RITA Reader Challenge Review

RITA Reader Challenge: The Danger of Desire by Elizabeth Essex

B-

Title: The Danger of Desire
Author: Elizabeth Essex
Publication Info: Kensington 2011
ISBN: 978-0758251589
Genre: Historical: European

Book Cover This review was written by Katherine This story was nominated in the Best Historical Romance category.

The summary: Captain Hugh McAlden is working on a top-secret mission to bring down enemy spies living in England. After seeing a young woman perform a brilliant bit of pick pocketing on the London streets, he impulsively decides to hire her to help him. The only name she'll give him is Meggs, and she refuses to tell him anything about her background or how she ended up on the streets. But as Hugh tries to unravel her secrets, he also finds her harder and harder to resist…

And here is Katherine's review:

This could have been a really good book, instead of just a better than average book.  It coulda been a…oh wait, it is a contender.  Who's responsible for making these nominations, anyway, and what are they drinking? Still, I liked Danger of Desire enough to read the previous book in the series, Pursuit of Pleasure, which as it happens was a mistake.  I'm hoping this means that the next book will be commensurately better.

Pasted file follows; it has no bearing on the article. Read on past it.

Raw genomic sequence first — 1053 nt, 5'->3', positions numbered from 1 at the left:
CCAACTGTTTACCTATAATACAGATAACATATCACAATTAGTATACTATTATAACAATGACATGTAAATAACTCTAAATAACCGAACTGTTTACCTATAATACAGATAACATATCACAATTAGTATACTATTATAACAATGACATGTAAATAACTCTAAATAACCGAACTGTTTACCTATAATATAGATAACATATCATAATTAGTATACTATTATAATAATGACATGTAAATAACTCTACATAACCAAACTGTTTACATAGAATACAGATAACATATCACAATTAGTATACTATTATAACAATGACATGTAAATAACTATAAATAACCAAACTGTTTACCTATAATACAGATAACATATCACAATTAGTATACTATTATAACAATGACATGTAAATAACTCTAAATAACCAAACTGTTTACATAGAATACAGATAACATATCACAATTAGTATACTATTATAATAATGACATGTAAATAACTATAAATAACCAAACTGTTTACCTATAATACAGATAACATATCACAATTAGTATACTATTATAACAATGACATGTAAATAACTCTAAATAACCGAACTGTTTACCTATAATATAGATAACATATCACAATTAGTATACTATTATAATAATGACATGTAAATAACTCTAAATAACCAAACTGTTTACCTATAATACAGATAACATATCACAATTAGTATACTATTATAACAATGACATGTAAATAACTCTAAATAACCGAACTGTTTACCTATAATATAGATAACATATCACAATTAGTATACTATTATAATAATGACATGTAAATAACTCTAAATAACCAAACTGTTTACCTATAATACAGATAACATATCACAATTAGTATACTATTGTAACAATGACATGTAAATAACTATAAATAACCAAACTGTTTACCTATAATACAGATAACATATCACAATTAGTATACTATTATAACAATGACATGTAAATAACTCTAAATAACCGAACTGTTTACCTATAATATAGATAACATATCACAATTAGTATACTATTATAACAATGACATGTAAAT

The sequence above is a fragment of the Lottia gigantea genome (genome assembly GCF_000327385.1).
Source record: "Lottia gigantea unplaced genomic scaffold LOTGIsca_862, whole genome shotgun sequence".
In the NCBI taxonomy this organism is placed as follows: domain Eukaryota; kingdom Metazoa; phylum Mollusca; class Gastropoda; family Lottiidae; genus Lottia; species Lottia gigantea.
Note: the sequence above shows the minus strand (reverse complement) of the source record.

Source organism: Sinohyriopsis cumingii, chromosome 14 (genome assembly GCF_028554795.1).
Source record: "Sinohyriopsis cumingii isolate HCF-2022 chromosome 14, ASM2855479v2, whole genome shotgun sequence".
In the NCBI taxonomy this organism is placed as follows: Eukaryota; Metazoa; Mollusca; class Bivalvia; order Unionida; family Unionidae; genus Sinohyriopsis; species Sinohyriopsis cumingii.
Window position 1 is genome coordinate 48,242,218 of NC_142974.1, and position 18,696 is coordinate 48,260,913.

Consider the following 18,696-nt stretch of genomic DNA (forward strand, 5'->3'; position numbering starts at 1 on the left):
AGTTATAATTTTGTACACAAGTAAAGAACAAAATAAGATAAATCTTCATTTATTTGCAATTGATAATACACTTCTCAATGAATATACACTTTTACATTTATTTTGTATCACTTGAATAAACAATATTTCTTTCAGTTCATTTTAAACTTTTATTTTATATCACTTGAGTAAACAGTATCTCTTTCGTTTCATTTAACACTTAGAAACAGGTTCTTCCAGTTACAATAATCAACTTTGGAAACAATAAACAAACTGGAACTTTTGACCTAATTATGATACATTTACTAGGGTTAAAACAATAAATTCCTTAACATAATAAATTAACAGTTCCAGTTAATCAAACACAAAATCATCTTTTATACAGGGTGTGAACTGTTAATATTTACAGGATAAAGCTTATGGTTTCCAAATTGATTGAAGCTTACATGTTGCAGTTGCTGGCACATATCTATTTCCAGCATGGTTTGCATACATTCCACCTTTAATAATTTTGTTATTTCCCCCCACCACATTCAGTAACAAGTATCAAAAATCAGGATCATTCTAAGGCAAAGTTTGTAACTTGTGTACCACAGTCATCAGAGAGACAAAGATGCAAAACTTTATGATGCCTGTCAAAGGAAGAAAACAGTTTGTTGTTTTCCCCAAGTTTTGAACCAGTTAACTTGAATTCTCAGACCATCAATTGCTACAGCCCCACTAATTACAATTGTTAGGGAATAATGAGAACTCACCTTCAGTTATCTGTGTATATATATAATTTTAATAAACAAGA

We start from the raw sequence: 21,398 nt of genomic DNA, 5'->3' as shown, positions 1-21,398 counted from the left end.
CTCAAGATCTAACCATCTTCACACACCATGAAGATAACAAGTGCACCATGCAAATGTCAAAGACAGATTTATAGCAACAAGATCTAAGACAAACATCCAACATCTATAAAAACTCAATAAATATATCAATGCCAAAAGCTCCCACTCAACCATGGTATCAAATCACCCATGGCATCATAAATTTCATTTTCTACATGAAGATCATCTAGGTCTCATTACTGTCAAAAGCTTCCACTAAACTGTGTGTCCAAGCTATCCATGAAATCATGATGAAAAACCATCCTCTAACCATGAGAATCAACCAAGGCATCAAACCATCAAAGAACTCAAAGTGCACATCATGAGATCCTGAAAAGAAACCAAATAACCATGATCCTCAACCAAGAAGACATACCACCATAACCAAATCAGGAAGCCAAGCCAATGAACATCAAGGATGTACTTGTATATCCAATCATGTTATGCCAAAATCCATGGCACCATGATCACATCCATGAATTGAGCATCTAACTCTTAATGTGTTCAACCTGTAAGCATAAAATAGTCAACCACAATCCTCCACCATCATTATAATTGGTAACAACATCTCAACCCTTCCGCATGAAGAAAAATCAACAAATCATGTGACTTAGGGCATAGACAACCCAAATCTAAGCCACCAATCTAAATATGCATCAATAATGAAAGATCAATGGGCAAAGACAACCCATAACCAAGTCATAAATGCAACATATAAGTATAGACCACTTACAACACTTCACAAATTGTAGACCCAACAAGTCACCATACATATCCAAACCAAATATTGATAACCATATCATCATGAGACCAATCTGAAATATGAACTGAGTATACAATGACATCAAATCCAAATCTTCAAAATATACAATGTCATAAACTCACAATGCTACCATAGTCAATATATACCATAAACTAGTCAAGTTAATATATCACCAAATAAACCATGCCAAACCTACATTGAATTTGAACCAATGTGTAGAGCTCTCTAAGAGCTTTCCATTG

Bad news first.  A lot of the plot is appallingly contrived, and that gets worse as it goes on, bogging things down so much that the final third of the book should have been cut altogether.  The story is meandering, and lack of structure doesn't suit a spy story.  The hero's motivations are largely baffling.  I can't abide ye faithful servant characters, and they pop in and out of the story like…like…um, weasels, I guess.  I am personally unfamiliar with weasel antics but have heard that they go pop when chased by monkeys.

Anywhoosies.

The good news comes with more bad news.  I liked the many unusual aspects (for example she's a pickpocket) and was disappointed that they aren't used to better effect ('I'm a prime filching mort I am' could be the cornerstone of a new drinking game) but are rapidly transformed into cliches spoiler (she's really Little Lady Fauntleroy).